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Discussion Starter · #1 ·
This is my first planted tank. I'm using regular substrate and don't wanna dose. Will this set up work or am I way off. Any advice will be greatly appreciated.

Equipment
1. AGA 10g tank
2. Penguin Bio-Wheel 100 HOB Filter
3. Tetra 50w Heater
4. Current Orbit dual 40w Power Compact (bulb combos are 2 6700k/10k or 1 6700k/10k and 1 Actinic or I can shut off 1 one light all together)
5. 2 1/2 in play sand bed
6. 2 pieces of driftwood

Plant List:
1. 3 Cryptocoryne wendtii Red
2. 2 Cryptocoryne wendtii Green
3. 1 Java Fern
4. 2 Hornwort
5. 1 Wisteria

Stock List
1. 6-7 Neon Tetras
2. 10 Cherry Shrimp
3. 2 Amano Shrimp
 

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Congrats on starting your first planted tank...Very exciting!

So I'm assuming that since this is posted in the low tech forum that you do not want to do any CO2. If that is the case, you are running too much light on the tank. I would definitely keep one of the bulbs off. Even with that you have 4 watts per gallon on a 10 gallon tank. I know that WPG formula is a bit skewed for small tanks but I still think the light might be too much without any CO2. I would just run 1 bulb and keep the photo period very short to start (6 hours). Then I would scale up 1 hour per week until you see algae.

When you say you don't want to dose I am assuming you mean fertilizers. If you want to grow plants and want to avoid having to dose, I would recommend layering some mineralized soil or laterite under your play sand.

Do you have Diane Walstad's book?
 

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First of all you definitely don't want to use that dual actinic bulb, so turn that switch off for sure. Secondly, even if you replaced that bulb with another dual daylight and used all 80 watts of the fixture, without CO2 you will have an algae farm in about a week.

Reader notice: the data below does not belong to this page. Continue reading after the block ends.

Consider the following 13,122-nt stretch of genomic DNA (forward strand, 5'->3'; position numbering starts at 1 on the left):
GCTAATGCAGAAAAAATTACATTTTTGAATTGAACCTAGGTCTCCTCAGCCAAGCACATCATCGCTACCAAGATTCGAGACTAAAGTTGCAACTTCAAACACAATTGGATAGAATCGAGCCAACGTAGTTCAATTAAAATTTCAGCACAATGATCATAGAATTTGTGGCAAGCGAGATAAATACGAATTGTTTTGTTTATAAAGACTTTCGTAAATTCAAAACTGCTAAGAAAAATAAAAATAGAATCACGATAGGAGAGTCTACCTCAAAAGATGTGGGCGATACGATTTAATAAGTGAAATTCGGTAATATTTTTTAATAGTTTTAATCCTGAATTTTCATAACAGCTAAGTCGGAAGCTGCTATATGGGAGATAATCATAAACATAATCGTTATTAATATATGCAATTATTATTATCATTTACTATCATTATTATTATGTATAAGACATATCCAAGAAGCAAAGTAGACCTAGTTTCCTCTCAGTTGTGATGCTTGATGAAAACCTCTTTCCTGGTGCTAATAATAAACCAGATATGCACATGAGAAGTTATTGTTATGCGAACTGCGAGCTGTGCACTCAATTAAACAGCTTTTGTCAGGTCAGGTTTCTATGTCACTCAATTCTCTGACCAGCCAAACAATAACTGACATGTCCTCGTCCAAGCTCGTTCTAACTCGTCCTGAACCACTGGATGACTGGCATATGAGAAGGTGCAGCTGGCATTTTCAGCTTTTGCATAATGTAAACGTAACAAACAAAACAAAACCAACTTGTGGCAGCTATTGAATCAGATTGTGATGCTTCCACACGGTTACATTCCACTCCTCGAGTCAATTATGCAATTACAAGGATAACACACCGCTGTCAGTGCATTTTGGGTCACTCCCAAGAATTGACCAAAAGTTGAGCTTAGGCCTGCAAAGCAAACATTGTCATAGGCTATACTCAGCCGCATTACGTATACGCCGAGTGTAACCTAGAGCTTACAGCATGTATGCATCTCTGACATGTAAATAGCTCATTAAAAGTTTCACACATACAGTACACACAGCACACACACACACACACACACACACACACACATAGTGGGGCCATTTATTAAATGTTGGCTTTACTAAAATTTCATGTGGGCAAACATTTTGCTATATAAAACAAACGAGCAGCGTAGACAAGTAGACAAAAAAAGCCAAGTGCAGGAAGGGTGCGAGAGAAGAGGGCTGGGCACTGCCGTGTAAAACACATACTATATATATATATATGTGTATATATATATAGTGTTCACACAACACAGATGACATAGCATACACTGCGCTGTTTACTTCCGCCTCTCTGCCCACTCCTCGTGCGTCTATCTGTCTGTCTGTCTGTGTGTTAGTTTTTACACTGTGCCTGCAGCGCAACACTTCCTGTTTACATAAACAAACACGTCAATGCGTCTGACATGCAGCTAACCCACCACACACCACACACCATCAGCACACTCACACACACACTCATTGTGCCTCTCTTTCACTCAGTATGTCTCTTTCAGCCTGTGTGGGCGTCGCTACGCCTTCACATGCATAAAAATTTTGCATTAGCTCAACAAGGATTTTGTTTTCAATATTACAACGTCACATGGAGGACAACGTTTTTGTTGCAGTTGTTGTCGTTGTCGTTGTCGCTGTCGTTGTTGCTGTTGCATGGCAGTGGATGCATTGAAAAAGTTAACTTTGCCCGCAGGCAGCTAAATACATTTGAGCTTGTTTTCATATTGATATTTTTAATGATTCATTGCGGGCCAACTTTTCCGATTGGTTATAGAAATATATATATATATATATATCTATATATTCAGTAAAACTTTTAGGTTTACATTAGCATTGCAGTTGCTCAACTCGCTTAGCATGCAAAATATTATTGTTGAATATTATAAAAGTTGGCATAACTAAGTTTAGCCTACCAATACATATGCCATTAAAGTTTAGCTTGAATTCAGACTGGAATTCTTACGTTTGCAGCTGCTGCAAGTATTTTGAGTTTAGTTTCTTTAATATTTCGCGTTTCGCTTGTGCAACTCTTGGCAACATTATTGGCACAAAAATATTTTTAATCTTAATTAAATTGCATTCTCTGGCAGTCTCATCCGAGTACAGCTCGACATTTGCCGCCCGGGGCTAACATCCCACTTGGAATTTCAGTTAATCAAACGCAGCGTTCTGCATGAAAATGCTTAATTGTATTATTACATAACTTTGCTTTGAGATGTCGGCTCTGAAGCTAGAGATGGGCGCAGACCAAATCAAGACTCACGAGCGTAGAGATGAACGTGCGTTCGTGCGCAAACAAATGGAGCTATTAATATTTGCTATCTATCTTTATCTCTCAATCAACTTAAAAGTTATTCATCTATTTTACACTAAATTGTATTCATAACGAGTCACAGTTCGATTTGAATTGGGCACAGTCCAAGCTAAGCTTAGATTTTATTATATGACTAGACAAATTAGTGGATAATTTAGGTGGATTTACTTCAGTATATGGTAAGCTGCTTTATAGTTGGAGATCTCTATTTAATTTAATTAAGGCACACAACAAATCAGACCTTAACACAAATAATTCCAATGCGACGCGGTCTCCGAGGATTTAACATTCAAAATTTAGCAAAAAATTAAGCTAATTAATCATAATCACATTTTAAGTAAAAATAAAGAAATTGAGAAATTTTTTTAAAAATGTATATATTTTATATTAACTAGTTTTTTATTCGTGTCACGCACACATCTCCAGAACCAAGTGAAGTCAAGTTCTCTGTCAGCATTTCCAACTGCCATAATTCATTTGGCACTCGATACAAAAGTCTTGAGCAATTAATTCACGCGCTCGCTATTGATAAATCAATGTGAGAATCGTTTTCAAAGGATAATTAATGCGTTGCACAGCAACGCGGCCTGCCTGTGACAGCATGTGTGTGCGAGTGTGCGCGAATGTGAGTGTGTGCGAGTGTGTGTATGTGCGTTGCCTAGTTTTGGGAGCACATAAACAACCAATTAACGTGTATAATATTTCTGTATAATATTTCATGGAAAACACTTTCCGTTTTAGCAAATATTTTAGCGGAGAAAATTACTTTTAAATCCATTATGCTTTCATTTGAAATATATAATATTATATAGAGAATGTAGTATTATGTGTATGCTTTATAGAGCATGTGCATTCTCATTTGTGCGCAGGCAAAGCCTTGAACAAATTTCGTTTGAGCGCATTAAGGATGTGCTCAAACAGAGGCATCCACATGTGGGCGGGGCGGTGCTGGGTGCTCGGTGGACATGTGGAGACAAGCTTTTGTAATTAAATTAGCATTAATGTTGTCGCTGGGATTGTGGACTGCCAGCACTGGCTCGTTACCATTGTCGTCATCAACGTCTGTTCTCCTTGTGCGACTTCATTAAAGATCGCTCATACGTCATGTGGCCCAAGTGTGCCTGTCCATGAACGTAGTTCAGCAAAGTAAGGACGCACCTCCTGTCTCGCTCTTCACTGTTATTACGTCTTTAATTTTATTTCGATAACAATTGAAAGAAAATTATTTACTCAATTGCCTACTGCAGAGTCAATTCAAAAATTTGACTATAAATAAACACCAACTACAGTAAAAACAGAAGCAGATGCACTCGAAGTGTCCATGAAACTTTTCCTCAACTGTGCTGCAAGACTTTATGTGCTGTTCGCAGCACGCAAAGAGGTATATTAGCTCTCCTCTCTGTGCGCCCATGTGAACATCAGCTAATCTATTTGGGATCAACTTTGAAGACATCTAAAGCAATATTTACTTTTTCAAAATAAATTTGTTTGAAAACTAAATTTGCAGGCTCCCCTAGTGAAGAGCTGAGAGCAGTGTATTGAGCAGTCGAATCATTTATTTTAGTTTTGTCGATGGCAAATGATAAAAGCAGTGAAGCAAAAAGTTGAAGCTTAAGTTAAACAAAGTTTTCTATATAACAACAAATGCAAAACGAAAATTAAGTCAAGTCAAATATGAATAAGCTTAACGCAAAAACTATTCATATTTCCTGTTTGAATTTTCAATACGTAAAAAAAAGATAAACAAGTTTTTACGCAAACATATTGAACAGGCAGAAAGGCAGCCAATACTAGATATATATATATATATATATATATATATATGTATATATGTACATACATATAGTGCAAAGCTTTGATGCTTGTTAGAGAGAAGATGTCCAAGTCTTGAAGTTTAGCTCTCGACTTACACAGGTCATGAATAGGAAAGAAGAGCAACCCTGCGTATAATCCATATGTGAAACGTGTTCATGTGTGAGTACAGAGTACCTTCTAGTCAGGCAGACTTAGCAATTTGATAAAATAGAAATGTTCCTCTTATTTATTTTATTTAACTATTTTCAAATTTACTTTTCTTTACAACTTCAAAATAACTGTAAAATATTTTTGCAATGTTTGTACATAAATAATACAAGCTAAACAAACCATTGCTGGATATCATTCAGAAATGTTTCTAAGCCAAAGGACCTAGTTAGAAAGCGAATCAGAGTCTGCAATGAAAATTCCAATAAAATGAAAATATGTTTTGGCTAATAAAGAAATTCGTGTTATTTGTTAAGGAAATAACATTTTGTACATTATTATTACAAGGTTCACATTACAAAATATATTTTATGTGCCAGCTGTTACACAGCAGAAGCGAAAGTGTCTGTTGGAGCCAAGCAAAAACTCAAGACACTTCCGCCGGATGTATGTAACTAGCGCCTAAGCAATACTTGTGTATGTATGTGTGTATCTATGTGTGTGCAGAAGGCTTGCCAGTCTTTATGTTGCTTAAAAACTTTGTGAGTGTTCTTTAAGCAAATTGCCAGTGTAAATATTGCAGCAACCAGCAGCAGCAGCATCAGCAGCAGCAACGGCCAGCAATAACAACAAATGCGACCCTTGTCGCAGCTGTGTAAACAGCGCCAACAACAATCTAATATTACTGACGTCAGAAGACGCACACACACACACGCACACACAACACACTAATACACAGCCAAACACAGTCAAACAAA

So stop using that second bank, and just use the one that the dual daylight bulb is in. This is still going to give you high-light, but you can get by without CO2. I'm using a single satellite fixture right now over a 10g, with no CO2, and I don't have an algae problem. But I only keep that light on about 8 hours a day.

I don't know what you mean when you say you are using "regular substrate." What's that?

If you don't want to dose any ferts ever, it limits you in what you'll be able to grow. But it can be done. You could use fertilizer tabs that you stick in the substrate, then plant Crypts or other heavy root-feeders around them, like Hygrophila, or Rotala. You could also grow a fair share of mosses without any fertilizing. Fish poop should keep them green. Anubias nana could also work.

But ultimately, since you already have the dual satellite, what you should do (or at least plan on doing) is swap out the dual actinic bulb for another dual daylight, keep 1 of the bulbs on for 8-10 hours a day while the other comes on for 2-4 hours as a "noon burst," get a CO2 tank and regulator and start injecting, and begin an EI dosing routine.

That was essentially the setup I had on my most-cherished planted tank of the past. Here's a few picture of it in its glory:

 

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Discussion Starter · #4 ·
Thanks for the replies. I bought a bag of Seachem Flourite Red today, pulled out the old sand and put in the Flourite not rinsing it per my LFS.
Sorry I don't know the lingo yet of planted tank enthusiests, but i'll get there.
I was hoping not to have to dose CO2 or ferts. Am I still pretty limited plant wise or does that open up some more choices?
 

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Your LFS said not to rinse your fluorite? That's a little odd... most people agree that fluorite needs to be rinsed. I guess you'll find out once you add water, and if you see dusty sludge circulating through the water column... it will settle after a few days anyway, so no big deal.

If you are hoping not do dose CO2, that's doable. But if you are hoping not to dose ferts ever then yes, it limits you big time. If that's the case, I'd recommend sticking to mosses and ferns.